Above all, trust in the slow work of God.
We are quite naturally impatient in everything
to reach the end without delay.
We should like to skip the intermediate stages.
We are impatient of being on the way to something
unknown, something new.
And yet it is the law of all progress
that it is made by passing through
some stages of instability—
and that it may take a very long time.

And so I think it is with you;
your ideas mature gradually—let them grow,
let them shape themselves, without undue haste.
Don’t try to force them on,
as though you could be today what time
(that is to say, grace and circumstances
acting on your own good will)
will make of you tomorrow.

Only God could say what this new spirit
gradually forming within you will be.
Give Our Lord the benefit of believing
that his hand is leading you,
and accept the anxiety of feeling yourself
in suspense and incomplete.

Teilhard de Chardin


Be Still, My Soul

Oh hi. Me again.

Because it’s been two months since I’ve posted anything, but I’m not really in the mood to sift through my journal entries and try and compile what the Lord has been teaching me in the crazy past few weeks, I’ll give you this gem of a poem.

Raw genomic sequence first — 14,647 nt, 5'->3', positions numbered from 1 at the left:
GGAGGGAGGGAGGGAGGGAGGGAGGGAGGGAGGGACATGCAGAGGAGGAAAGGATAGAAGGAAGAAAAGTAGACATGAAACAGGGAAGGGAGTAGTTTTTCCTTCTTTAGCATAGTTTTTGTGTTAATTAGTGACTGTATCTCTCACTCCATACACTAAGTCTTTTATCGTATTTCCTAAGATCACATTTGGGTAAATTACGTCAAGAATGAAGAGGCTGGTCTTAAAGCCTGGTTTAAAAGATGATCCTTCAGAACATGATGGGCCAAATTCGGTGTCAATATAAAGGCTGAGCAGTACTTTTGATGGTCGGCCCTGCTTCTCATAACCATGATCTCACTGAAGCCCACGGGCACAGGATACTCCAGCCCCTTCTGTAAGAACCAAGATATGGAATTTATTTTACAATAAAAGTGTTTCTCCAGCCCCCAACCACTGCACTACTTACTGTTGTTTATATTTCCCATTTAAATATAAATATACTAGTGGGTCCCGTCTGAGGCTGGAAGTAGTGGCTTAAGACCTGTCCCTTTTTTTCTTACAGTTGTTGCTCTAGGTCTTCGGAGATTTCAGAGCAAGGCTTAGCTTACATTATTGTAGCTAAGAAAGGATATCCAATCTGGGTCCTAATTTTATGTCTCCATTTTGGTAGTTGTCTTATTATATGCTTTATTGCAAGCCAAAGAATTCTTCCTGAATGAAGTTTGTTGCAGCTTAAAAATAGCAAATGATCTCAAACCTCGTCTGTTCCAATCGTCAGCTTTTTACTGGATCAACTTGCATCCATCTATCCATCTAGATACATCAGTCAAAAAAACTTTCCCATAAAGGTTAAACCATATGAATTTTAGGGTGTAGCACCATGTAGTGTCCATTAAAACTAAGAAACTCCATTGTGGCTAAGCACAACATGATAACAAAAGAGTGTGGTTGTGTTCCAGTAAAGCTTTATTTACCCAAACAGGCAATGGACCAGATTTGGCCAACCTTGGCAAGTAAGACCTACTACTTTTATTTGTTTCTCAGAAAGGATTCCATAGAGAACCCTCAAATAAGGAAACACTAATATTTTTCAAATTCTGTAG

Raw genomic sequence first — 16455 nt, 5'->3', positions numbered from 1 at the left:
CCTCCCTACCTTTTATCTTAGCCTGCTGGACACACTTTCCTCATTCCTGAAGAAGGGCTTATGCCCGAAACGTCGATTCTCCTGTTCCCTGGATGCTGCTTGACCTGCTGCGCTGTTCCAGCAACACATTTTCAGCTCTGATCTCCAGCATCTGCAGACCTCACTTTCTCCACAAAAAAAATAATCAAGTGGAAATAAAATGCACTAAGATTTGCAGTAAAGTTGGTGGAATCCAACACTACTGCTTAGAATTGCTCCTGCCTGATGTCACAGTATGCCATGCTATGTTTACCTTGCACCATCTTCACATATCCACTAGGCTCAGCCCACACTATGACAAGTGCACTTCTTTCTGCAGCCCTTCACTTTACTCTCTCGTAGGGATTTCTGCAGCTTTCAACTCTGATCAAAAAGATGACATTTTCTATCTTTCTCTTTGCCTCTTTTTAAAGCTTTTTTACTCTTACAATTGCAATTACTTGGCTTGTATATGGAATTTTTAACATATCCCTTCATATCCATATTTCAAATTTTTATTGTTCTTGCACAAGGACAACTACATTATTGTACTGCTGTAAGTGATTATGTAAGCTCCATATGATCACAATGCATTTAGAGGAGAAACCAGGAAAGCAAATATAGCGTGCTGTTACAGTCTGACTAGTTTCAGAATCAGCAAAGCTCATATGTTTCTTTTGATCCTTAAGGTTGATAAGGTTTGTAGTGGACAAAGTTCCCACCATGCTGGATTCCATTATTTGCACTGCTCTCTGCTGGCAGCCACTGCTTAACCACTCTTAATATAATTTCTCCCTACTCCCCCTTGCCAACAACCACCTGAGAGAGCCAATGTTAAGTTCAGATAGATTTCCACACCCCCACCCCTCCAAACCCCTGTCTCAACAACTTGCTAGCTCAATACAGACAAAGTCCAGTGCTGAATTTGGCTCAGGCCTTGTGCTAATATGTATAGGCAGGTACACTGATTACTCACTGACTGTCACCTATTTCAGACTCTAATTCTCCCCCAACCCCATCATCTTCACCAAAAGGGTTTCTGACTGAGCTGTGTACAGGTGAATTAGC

I’m not even sure where I found this, but it’s been a constant prayer of mine these past few weeks. The combination of commanding my soul to be still in the midst of so many unknowns, being reminded of the overwhelming trustworthiness of Jesus, and resting in the power of The One who stills the seas has been putting my tumultuous heart at ease.

As I lean on the words of others to give a voice to the depths of my heart, I pray that you find some joy and peace in this truth today. Know that you are loved more deeply than you could ever imagine!

Be still my soul, your God will undertake

To guide your future as He has the past

your hope, your confidence

let nothing shake

all now mysterious shall be bright at last

Be still, my soul!

The waves and winds still know His voice

who ruled them while

He dwelt below

K von Schlegel


Don’t forget: where you came from

I am from the back porch basking in the hot Georgia sun, from my journals and teen Bible quizzes.

I am from conversations around the kitchen table and the smell of coffee in the morning.

I am from the side-yard tree we tried to climb, whose weak arms never failed to hold us up.

I am from matching dresses and sparkly dance costumes, from MacMaths and Dixons, and from “buddy” and “double buddy” hand piles, followed by laughter. From my dad’s scratchy kisses when he forgot to shave.